For the past few days, I’ve been doing tests of image sharpness with the Sony 70-200 f/4 OSS FE lens mounted on a Sony a7R and a a7II camera. I’ve been using a really sturdy tripod — the RRS TVC-43 — and head — the Arca Swiss C1 Cube — for the testing when I’ve not been handholding.
I wondered what would happen if I used a much lighter weight tripod and head. I dug up a Gitzo 6X carbon fiber travel tripod with a light RRS ball head. Here are the two tripods next to one another:
You can see that the legs of the travel tripod get pretty skinny towards the floor. You can also see that I extended the column nearly all the way. Yeah, I know that’s not a good idea, but I wanted to create a pretty flexible camera mounting device. You’ll note that the RRS monster tripod doesn’t even have a center column; RRS probably figures that, if you want a tripod this big, you’re not going to want to take any chances with a center column detracting from the stiffness that you paid all that money for.
I used my usual protocol:
- RRS L-plate on camera base. This is not the usual way to mount the 70-200, which has its own collar mount, but it produces less image-blur from shutter shock with the a8R than the conventional mounting method using the collar, so I used it for both cameras.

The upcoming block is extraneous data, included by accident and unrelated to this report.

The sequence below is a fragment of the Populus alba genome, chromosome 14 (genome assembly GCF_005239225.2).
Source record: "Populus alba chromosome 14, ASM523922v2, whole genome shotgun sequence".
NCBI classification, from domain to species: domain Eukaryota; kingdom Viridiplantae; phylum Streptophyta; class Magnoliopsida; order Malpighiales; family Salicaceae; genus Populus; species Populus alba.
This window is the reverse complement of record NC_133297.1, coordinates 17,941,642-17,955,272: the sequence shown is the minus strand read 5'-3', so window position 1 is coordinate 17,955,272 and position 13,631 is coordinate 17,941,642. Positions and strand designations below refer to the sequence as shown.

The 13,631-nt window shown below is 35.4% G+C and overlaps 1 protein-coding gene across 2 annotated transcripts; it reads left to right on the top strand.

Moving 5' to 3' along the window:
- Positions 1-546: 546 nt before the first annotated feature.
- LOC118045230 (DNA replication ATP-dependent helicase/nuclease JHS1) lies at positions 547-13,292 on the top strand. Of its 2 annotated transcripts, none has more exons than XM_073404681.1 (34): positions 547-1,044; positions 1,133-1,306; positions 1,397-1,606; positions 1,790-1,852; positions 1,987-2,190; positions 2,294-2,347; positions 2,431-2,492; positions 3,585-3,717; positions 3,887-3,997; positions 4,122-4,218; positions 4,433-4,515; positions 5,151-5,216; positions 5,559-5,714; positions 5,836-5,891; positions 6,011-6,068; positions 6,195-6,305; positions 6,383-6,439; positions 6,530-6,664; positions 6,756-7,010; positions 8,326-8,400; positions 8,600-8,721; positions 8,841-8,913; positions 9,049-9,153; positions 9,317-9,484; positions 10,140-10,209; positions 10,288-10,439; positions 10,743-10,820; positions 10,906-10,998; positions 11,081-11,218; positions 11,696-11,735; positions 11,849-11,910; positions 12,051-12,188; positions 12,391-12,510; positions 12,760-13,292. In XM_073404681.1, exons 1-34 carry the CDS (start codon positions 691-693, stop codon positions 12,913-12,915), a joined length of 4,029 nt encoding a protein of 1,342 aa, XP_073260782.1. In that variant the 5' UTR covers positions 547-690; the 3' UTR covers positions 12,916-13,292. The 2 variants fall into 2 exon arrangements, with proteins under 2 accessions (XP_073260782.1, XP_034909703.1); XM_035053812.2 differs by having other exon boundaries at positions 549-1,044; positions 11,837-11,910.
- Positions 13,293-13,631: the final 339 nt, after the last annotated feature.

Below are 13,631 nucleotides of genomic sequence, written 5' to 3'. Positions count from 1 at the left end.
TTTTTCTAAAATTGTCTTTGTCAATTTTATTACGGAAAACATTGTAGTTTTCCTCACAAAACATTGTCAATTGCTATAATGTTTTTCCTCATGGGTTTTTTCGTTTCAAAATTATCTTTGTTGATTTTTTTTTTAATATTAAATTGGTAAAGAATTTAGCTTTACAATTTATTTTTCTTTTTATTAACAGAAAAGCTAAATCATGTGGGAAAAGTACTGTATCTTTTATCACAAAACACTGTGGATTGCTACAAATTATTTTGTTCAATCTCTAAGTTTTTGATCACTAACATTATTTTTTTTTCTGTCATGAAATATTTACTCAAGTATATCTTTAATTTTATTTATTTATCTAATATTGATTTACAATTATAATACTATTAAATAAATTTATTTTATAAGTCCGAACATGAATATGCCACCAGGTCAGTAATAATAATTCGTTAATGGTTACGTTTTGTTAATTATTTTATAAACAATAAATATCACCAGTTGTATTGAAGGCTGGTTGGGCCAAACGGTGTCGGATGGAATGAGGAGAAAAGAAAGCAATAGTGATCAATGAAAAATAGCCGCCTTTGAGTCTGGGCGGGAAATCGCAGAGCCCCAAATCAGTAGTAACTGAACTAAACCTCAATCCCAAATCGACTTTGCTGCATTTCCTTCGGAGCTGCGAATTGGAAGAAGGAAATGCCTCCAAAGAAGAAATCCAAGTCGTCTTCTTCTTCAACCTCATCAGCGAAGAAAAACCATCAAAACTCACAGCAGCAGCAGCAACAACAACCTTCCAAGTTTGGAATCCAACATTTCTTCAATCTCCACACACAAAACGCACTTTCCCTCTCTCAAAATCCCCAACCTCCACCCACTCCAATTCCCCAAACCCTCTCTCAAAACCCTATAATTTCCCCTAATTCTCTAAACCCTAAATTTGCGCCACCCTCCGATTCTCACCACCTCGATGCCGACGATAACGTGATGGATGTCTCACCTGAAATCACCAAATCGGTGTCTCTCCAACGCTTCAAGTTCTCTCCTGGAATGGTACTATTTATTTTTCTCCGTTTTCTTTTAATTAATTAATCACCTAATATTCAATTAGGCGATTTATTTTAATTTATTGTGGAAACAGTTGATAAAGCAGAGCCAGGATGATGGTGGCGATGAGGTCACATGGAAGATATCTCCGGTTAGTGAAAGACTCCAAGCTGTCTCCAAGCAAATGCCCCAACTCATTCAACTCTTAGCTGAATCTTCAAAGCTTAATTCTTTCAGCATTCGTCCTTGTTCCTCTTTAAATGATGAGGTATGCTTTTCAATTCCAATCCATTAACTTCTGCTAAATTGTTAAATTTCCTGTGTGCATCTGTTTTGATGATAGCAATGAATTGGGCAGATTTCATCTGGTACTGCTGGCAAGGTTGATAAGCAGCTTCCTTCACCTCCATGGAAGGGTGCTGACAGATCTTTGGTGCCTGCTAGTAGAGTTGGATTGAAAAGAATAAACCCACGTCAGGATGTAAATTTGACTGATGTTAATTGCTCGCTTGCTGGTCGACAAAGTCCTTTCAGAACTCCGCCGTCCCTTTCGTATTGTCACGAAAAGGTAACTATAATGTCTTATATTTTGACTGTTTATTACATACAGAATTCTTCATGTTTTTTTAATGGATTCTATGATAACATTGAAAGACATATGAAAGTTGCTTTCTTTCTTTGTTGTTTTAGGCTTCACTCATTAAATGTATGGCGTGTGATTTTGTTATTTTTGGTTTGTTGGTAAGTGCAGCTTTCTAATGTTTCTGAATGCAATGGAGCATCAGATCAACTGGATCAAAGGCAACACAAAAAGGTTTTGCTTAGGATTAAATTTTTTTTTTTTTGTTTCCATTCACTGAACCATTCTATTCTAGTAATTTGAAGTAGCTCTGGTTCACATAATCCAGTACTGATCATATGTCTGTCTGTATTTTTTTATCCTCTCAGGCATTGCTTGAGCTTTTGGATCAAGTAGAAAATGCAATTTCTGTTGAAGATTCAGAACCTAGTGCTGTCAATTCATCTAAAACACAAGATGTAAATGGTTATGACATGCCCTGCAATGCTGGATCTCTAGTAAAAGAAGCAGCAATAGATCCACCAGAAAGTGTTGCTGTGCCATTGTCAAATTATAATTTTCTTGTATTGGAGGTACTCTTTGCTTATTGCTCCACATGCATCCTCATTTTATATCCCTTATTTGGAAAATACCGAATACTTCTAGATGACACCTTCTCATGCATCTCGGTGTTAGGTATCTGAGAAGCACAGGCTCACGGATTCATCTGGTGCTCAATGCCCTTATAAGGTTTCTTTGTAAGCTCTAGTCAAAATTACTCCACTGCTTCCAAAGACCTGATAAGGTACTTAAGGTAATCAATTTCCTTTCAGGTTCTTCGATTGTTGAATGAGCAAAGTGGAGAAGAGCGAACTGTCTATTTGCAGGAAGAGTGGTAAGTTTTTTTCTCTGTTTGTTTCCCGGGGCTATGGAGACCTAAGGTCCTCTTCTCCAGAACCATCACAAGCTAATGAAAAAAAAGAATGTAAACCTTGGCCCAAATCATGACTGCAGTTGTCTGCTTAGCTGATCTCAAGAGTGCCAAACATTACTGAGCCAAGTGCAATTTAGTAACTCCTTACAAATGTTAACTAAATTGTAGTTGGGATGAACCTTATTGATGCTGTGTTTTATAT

- Landscape orientation.
- Lens zoomed to 200mm.
- No filter.
- The lighting: a single Fotodiox LED-200WA-56 daylight balanced variable-output flood.
- ISO set to 1000, f-stop set to f/8.
- Focusing using single shot autofocus. The focus point is a Siemens star on the target.
- Drive set to single
- EFCS on, in the case of the a7II
- Manual exposure mode.
- Self-timer set to 2 seconds
- OSS set to off. On the a7II, this turns off IBIS.
- Lamp to full, shutter to 1/1000 second, make 16 exposures with new focusing for each, turn the light down a stop, turn the shutter speed down a stop, make 16 exposures… until you get to 1/60 of a second.
- OSS to on. On the a7II, this turns on IBIS.
- Repeat exposure sequence.
- Develop in Lightroom 5.7.1 with standard settings.
- Crop, export as TIFFs, analyze for horizontal edge MTF50 in Imatest.
- Export the results to Excel, crunch the stats, and graph.
Here’s what happens with the a7R on the heavy tripod:
The bold lines are the average (aka mean, aka mu) values. The lighter lines are the average value plus and minus the standard deviations (aka sigma). If the statistics are Gaussian, about two thirds of the expected results will lie between the two pair of lighter lines. Orange is OSS on, and blue is OSS off.